If they had their way, there would be no packaging and shoppers would be able to fully touch, smell, taste and test a product before the purchase.
Of course, there are plenty of safety, security and logistical problems that prevent this kind of shopping nirvana.
If direct-access to the product just isn’t possible, as in the case of some food and beverages, large beautiful product photography with multiple views that highlight all the products features and tactile qualities helps give shoppers a sense for the products and compels them to buy.
Imagery that conveys a visual sense of the taste, touch, texture, materials and functional experience of the product is the next best thing to direct customer interaction.
However, the smart packaging designer seeks to minimize the packaging’s interference with the shopping experience.
Giving shoppers direct access to the product through cut-out zones and clear windows where they can see and touch your product increases sell-through.
If they have to commit more time than two seconds, the endeavor is immediately judged to be time-consuming, and your product is cast aside for one that knew what to say and how to say it in a fraction of the time.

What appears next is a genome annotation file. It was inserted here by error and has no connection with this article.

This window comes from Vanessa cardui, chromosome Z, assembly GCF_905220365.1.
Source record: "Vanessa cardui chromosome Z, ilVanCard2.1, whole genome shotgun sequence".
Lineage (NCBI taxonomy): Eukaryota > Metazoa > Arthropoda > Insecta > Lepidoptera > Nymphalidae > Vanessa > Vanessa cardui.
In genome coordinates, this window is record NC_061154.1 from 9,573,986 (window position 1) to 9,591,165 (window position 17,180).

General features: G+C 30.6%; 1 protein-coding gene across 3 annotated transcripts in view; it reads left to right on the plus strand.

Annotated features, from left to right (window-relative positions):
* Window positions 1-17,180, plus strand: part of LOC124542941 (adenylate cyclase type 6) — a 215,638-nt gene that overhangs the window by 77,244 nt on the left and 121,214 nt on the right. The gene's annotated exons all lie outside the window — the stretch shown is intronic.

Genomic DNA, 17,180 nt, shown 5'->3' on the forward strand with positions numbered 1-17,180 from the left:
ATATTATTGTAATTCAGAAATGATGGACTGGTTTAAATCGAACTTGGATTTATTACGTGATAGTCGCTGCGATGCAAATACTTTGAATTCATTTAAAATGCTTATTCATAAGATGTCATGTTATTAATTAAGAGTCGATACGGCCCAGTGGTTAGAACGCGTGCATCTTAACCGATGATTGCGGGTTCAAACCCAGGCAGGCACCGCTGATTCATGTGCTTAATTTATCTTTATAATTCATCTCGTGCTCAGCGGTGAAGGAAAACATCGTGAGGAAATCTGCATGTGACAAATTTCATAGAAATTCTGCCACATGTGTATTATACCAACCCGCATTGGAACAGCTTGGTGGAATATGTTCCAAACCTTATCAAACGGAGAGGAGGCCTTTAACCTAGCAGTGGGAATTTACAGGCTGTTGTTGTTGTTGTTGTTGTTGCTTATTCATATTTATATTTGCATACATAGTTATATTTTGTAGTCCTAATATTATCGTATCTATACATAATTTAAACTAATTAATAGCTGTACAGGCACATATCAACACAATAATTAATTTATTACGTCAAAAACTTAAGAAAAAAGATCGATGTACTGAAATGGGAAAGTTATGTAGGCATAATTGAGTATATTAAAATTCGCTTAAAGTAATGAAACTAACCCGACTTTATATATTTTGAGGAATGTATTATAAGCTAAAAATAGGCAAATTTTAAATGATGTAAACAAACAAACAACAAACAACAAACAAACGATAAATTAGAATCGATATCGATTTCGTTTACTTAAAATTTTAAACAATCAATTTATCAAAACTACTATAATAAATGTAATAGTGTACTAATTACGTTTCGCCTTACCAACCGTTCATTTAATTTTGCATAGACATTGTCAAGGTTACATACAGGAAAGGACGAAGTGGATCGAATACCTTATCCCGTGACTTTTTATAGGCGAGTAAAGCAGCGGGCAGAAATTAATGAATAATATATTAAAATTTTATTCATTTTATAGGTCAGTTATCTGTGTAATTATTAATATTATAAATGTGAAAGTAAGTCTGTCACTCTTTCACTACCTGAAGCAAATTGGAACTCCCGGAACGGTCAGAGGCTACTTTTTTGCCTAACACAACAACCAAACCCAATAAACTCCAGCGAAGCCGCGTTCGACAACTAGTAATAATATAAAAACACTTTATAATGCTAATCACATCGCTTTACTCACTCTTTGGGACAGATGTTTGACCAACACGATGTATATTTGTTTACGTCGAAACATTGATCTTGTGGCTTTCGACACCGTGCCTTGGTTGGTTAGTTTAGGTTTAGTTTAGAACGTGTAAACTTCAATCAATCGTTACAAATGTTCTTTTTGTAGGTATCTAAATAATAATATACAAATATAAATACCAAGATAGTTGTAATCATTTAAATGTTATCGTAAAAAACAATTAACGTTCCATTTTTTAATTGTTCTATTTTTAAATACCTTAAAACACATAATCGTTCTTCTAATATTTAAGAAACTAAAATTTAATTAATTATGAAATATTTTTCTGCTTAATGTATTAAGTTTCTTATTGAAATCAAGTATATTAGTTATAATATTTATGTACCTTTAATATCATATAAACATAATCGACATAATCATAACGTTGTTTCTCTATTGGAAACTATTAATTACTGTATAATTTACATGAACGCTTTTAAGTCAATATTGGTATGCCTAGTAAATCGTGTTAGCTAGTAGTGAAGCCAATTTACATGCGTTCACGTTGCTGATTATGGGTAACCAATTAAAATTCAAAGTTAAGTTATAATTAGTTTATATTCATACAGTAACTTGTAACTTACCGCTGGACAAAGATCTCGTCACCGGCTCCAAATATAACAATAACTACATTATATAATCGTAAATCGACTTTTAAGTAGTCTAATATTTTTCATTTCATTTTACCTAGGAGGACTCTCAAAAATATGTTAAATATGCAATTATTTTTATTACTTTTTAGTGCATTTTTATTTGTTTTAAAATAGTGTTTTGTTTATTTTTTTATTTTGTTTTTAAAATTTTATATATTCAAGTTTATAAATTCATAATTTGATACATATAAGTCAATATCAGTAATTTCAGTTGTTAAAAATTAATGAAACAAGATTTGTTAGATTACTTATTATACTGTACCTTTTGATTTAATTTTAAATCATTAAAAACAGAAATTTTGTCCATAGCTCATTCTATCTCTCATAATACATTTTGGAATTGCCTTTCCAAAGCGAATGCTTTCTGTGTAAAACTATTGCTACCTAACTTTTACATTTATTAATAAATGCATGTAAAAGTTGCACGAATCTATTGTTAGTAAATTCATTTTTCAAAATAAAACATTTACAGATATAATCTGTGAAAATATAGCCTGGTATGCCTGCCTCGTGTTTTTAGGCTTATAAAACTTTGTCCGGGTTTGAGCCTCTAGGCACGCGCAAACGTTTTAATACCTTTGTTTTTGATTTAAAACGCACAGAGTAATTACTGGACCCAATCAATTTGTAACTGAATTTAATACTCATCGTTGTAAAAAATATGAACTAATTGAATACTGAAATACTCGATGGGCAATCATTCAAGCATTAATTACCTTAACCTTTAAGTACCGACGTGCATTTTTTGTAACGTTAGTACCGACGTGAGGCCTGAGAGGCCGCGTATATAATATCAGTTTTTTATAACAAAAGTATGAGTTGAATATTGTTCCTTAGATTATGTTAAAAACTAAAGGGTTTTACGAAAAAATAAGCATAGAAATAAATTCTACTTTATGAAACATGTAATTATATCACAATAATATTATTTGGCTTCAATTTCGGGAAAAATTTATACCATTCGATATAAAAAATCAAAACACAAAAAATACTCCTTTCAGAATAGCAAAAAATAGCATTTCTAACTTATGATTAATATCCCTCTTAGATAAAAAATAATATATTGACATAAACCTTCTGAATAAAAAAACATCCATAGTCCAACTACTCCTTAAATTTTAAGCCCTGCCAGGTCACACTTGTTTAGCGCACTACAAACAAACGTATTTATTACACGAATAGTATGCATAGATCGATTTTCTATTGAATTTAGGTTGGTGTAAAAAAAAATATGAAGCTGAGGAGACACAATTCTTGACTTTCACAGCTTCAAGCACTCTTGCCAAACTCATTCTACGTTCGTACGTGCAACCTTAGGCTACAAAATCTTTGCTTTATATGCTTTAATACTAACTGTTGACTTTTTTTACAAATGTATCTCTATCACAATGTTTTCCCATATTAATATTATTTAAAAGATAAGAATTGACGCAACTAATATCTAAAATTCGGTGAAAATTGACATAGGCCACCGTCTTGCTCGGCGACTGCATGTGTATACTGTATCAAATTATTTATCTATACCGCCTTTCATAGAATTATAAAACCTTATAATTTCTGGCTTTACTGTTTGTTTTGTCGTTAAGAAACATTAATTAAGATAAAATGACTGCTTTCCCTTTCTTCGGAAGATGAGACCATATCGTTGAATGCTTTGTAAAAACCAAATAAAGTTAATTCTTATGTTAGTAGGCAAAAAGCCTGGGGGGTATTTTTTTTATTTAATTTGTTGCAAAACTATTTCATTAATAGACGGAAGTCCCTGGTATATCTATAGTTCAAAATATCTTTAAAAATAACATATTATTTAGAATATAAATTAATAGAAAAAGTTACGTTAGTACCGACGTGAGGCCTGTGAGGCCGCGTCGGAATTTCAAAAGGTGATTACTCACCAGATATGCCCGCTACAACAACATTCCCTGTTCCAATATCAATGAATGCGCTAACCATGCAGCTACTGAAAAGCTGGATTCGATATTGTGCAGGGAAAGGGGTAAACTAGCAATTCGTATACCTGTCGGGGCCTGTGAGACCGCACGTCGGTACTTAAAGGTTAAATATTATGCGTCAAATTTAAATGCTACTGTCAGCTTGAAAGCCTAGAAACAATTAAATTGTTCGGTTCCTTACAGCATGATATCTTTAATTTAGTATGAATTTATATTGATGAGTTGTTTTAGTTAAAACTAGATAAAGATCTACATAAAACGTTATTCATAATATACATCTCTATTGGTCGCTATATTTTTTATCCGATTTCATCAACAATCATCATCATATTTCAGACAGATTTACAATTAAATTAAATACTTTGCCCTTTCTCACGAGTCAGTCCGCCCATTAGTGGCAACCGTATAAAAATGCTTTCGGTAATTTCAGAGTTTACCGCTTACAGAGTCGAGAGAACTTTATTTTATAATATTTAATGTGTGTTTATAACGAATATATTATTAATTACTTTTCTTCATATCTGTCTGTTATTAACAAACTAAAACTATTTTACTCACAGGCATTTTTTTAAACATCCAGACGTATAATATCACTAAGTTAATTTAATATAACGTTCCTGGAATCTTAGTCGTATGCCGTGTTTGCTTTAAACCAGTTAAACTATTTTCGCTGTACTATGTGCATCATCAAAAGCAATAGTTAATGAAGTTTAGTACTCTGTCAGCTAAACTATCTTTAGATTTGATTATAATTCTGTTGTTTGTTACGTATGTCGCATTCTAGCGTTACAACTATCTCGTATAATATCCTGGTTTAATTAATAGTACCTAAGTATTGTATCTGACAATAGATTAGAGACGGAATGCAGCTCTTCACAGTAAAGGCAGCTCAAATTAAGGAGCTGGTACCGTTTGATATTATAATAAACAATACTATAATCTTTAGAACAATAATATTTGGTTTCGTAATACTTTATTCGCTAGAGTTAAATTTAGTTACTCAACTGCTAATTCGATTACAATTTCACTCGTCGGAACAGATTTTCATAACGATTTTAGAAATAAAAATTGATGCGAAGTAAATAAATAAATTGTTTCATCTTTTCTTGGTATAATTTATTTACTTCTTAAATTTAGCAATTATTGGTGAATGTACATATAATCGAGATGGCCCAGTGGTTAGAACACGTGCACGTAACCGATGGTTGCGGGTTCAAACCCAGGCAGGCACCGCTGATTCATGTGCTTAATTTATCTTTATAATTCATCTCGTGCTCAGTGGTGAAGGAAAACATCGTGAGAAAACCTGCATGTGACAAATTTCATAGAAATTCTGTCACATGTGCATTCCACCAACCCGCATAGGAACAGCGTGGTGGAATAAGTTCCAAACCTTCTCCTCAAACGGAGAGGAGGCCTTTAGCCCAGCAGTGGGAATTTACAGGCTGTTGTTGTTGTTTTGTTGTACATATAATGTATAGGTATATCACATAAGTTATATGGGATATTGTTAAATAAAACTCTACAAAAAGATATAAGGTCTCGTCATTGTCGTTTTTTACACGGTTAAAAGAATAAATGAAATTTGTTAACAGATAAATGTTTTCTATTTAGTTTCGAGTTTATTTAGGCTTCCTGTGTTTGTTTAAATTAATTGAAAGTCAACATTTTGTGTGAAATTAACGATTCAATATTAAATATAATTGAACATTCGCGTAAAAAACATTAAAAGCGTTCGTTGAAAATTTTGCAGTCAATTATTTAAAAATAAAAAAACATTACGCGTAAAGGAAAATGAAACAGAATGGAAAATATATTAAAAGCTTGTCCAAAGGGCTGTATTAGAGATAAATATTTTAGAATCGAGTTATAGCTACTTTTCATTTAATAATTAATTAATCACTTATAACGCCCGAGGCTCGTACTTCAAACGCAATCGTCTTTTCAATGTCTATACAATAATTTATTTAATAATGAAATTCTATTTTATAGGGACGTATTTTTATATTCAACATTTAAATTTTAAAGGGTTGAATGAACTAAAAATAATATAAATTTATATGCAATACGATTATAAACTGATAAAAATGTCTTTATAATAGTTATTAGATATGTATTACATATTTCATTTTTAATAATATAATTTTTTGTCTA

The key to closing the sale at the point-of-purchase is to get into the hands of the shopper first.
All these fears are removed if the customer can fully experience the product at the point-of-purchase.
The essence of this approach is the Two Second Rule: If a shopper can fully absorb all the important visual images and text content of the front panel within two seconds, they feel a subconscious sense of accomplishment and completion.
It’s as if they fully understand the product, what it has to offer, and appreciate its simplicity.
By the time the packaging designer gets the content, he or she has to immediately default to font sizes in the single digits to fit everyone’s contributions into the space available.
An experienced packaging designer should advise the prolific writers on the team to adopt the “less is more” approach to retail product packaging.